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Wednesday, February 20, 2019

Episode 65: The Purple Tutu




Authenticity lives at the intersection of transparency and reputation.

Why try to conform to the expectation of others? Why aim for the middle? Why strive for mediocrity?

Well, you probably don't aim to be mediocre, but perhaps a series of compromises ultimately lands you there. If you were true to your brand and true to your ideals, you'd be unique and different.


"Be yourself – not your idea of what you think somebody else’s idea of yourself should be."
– Henry David Thoreau


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Links:


Credits:

Theme songAfternoon by Maestross is on a royalty-free license from Jamendo.com.

Incidental musicNocturne No.3 in G minor - I. Allegro - Adagio espressivo by Louis-Emmanuel Jadin, performed by Felix Skowronek
Copyright: Creative Commons Attribution-ShareAlike 3.0

Image creditDiogenes by Jean-Léon Gérôme, 1859 (public domain)

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Monday, February 18, 2019

Digital OG — February 18, 2019


Facebook's culture continues to dominate; experts comment on the executive order for A.I.; Volvo's subscription service is under fire; winning the hearts and minds of consumers; the importance of building trust; what the store of the future should be like; a new Twitter tool will create citizen video journalists; Netflix may lose subscribers over its price hike; podcasting deserves a larger share of advertising; the absence of leaked Equifax data is terrifying; Uber's latest numbers are in; a breakthrough in GDPR-compliant data analytics; improve yourself by reading old books; and more in the Digital OG edition of The Full Monty for the week of February 18, 2019.



The Full Monty makes you smarter faster, by curating essential digital business intelligence every week. Links are below with commentary in italics. Please sign up for our email updates to make sure you don't miss a thing.

Contents:

Announcements
Top Story
Artificial Intelligence / Autonomous
Communications / Marketing / Business Strategy
Retail Apocalypse
Platforms
Media
Privacy / Security / Regulatory
Measurement / Analytics / Data
Mental Nourishment

Announcements

Have you signed up for updates from my main blog, Timeless Wisdom? That's where I share insights on current issues, through the lens of what great figures of history, philosophy or literature have taught us. Please add this essential to your inbox.




Top Story

Well, what do you know? It's Facebook back in the news, and not for a good reason. It's a continuation of the Cambridge Analytica / government questioning story line, and in this case, the U.K. Parliament and its Digital, Culture, Media and Sport Committee.

The Committee said that Facebook representatives "deliberately misled" them or were not properly briefed themselves. Either way, it amounts to obfuscation by Facebook. Hey, add that to complexification from last week!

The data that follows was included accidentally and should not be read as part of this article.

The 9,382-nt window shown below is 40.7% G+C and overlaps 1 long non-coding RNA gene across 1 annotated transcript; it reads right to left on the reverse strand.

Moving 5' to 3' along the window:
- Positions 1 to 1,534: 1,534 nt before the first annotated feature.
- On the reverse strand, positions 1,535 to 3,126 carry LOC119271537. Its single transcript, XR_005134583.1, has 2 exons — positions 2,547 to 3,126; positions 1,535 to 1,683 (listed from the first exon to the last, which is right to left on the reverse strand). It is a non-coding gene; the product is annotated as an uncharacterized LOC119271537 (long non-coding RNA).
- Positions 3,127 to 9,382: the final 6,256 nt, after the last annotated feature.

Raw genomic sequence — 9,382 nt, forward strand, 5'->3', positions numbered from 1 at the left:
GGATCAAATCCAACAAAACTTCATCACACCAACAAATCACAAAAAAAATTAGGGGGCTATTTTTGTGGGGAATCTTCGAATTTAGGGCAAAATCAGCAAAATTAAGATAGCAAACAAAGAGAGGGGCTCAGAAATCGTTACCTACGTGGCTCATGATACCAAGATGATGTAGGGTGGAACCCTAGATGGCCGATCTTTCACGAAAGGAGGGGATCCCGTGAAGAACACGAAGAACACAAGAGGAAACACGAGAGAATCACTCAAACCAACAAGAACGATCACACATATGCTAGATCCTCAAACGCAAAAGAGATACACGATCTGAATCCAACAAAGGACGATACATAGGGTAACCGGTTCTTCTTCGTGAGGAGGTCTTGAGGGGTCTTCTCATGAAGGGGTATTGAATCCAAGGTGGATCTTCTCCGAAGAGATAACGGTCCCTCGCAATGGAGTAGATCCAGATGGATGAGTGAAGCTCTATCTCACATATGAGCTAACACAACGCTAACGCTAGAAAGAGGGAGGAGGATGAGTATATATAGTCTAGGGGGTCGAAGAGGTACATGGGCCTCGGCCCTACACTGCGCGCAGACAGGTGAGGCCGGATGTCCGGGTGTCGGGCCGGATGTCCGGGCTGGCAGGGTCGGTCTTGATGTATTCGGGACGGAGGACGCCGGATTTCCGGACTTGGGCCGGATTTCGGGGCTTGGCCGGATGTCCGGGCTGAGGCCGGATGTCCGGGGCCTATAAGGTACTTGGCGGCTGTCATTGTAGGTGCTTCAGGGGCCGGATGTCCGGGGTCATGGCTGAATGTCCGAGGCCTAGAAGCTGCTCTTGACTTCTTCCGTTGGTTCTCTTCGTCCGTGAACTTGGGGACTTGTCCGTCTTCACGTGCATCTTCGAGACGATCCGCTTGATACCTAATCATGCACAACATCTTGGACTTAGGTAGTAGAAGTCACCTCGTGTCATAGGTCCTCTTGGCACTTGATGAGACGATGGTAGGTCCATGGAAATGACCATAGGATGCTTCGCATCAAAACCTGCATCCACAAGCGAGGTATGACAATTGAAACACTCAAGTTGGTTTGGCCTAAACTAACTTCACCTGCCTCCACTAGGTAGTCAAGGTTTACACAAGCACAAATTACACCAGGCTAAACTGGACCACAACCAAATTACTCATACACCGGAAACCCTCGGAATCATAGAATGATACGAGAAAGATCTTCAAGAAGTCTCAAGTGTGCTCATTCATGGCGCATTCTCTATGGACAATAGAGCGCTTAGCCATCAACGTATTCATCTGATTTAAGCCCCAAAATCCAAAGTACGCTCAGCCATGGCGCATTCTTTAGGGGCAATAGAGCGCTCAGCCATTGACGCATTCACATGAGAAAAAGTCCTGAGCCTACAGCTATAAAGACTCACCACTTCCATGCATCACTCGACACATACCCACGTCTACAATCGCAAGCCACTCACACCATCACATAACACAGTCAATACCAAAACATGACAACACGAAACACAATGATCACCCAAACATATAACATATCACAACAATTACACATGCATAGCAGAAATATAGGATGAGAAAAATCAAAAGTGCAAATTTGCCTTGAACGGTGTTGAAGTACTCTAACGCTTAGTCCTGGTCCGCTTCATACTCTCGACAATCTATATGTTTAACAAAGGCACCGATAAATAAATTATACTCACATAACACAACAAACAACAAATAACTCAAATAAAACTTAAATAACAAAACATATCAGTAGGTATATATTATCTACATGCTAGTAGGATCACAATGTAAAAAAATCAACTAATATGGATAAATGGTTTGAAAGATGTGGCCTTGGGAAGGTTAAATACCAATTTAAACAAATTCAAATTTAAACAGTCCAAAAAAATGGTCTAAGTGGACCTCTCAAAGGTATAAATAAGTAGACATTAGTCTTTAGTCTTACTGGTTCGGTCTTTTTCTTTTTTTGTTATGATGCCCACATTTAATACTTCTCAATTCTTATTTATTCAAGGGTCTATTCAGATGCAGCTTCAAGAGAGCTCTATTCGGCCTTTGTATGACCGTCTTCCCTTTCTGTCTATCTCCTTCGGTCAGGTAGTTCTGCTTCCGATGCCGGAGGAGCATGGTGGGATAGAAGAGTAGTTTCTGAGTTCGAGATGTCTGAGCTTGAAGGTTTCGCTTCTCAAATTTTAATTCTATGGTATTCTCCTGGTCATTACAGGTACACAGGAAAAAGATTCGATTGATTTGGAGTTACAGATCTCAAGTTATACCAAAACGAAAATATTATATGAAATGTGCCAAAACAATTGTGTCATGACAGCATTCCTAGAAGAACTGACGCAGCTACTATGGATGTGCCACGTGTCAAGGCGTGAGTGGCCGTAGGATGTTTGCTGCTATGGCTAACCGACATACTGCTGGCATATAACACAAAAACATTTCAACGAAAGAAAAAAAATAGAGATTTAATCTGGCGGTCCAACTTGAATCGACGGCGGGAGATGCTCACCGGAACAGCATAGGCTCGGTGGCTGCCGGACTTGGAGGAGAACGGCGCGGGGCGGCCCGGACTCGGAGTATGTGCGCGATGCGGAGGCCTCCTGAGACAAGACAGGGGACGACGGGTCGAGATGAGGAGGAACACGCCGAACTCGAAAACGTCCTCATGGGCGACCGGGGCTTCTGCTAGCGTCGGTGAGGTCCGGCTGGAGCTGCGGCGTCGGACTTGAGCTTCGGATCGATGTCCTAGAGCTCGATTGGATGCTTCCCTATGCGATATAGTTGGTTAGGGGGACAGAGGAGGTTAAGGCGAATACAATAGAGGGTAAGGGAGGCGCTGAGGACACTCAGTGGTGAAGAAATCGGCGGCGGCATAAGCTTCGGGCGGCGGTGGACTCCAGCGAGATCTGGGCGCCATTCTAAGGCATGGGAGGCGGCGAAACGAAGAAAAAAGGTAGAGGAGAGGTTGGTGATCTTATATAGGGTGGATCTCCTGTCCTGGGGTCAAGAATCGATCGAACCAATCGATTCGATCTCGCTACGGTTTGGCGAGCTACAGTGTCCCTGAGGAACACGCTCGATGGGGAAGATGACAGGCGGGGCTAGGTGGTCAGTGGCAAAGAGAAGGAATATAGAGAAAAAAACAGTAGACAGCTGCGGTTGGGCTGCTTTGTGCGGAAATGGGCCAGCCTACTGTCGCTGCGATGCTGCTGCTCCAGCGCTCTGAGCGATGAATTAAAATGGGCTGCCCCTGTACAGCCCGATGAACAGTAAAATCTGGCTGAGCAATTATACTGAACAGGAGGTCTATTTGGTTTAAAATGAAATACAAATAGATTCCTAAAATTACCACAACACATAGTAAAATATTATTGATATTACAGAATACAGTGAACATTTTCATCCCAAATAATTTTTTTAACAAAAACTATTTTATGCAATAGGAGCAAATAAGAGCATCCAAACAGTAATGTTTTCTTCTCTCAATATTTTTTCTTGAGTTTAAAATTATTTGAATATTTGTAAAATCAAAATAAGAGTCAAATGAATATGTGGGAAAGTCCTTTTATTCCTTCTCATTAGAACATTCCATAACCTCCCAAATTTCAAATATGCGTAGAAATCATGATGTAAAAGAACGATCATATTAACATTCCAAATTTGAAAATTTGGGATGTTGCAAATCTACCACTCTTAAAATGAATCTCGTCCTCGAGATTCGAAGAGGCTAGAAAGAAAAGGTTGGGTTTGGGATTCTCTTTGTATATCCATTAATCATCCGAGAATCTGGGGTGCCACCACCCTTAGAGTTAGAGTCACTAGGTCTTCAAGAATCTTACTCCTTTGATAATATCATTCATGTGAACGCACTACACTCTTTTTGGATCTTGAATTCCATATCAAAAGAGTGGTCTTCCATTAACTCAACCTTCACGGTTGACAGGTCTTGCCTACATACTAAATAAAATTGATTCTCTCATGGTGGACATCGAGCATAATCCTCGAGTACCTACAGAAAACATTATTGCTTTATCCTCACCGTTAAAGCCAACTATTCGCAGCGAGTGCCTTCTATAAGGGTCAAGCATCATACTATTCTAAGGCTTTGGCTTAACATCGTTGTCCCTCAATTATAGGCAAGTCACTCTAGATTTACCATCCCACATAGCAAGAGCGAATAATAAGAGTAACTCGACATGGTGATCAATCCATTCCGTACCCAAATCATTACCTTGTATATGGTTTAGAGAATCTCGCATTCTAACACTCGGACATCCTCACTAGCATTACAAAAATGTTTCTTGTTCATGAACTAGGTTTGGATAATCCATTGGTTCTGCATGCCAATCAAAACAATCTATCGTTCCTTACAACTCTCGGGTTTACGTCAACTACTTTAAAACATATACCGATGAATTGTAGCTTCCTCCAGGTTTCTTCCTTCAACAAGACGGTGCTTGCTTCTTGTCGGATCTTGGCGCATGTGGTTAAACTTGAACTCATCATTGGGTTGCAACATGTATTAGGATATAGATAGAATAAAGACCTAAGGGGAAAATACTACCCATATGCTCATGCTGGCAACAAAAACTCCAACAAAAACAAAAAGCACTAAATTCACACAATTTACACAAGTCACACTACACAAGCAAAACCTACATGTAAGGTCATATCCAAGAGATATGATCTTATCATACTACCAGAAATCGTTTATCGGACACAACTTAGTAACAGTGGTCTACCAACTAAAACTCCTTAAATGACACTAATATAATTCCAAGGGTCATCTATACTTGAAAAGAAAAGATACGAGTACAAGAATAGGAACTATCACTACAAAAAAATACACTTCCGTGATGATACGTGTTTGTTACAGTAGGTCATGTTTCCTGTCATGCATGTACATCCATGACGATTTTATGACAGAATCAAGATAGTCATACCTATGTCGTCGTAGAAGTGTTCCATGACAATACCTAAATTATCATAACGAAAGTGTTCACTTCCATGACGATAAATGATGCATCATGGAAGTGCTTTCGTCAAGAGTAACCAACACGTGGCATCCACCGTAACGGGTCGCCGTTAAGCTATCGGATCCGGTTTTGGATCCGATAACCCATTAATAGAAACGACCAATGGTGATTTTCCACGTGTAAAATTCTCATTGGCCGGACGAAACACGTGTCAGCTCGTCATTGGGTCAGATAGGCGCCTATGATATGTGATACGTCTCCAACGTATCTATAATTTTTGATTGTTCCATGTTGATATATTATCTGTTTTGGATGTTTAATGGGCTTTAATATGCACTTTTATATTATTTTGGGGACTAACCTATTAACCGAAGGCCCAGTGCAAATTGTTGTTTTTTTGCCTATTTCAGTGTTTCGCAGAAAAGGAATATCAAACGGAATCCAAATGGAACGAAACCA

In fact, they went even further, stating in no uncertain terms that they considered Facebook to be skirting along the criminal world: “Companies like Facebook should not be allowed to behave like ‘digital gangsters’ in the online world, considering themselves to be ahead of and beyond the law.” They also called for Facebook to be investigated by the U.K.'s data watchdog.

This is a particularly sensitive time, as Facebook is also negotiating with the Federal Trade Commission for a multibillion dollar record fine.

Even if we can forgive Facebook's decisions in the years leading up to the election and chalk it up as lack of foresight or a result of a lack of coordination internally, it's getting more difficult to overlook the transgressions above. The leadership has been given ample opportunities to come clean, and at every turn, they're guided by their moral compass, which is expressed through a series of delays, denials, and deflections.

Even as Mark Zuckerberg continually expressed his idealistic desire to make the world a more connected place, the constant hunger for data and profits drove the company forward, ethics be damned.

Peter Drucker once said that culture eats strategy for breakfast. Facebook's culture continues to cast a shadow over its strategy. Or perhaps it's a perfect reflection of it.

“And those that deceive upon hope of not being observed do commonly deceive themselves, the darkness in which they believe they lie hidden being nothing else but their own blindness and are no wiser than children that think all hid by hiding their eyes.” 
– Thomas Hobbes, Leviathan


If you enjoyed this commentary, please sign up for Timeless Wisdom in addition to this newsletter and I'll send you a couple of more items a week.

About this week's image:
Justice and Divine Vengeance Pursue Crime by Pierre-Paul Prud'hon shows a dead man lying sprawled across the foreground while blood seeps into the ground from a wound in his neck. His murderer flees with the victim's belongings in his arms. Above, Divine Vengeance, illuminating the way with a torch, and Justice, armed with sword and scales, pursue the criminal. Prud'hon made this study for a monumental painting destined to hang behind the judges' bench in the criminal courtroom of the Palace of Justice in Paris. 


Artificial Intelligence / Autonomous

The latest in A.I., machine learning, and bots; mobility and autonomous everything.
Aʀᴛɪꜰɪᴄɪᴀʟ Iɴᴛᴇʟʟɪɢᴇɴᴄᴇ / Mᴀᴄʜɪɴᴇ Lᴇᴀʀɴɪɴɢ
  • A detailed study by McKinsey suggests that Europe is falling behind China and the U.S. in artificial intelligence, while its digital gap continues to widen. (McKinsey)
  • President Trump created an executive order on America’s A.I. policy. The national strategy was released by the Office of Science and Technology Policy and includes five key goals: redirect funding, create resources for researchers, establish standards, retrain workers, and engage internationally. Four experts weighed in on the policy. (IEEE Spectrum)
  • Microsoft's A.I. pipeline goes from research to reality. It’s not enough to have brilliant researchers and a bunch of popular products. You’ve got to have a system–or several systems–for melding raw technology into experiences that make a difference for businesses and consumers. (Fast Company)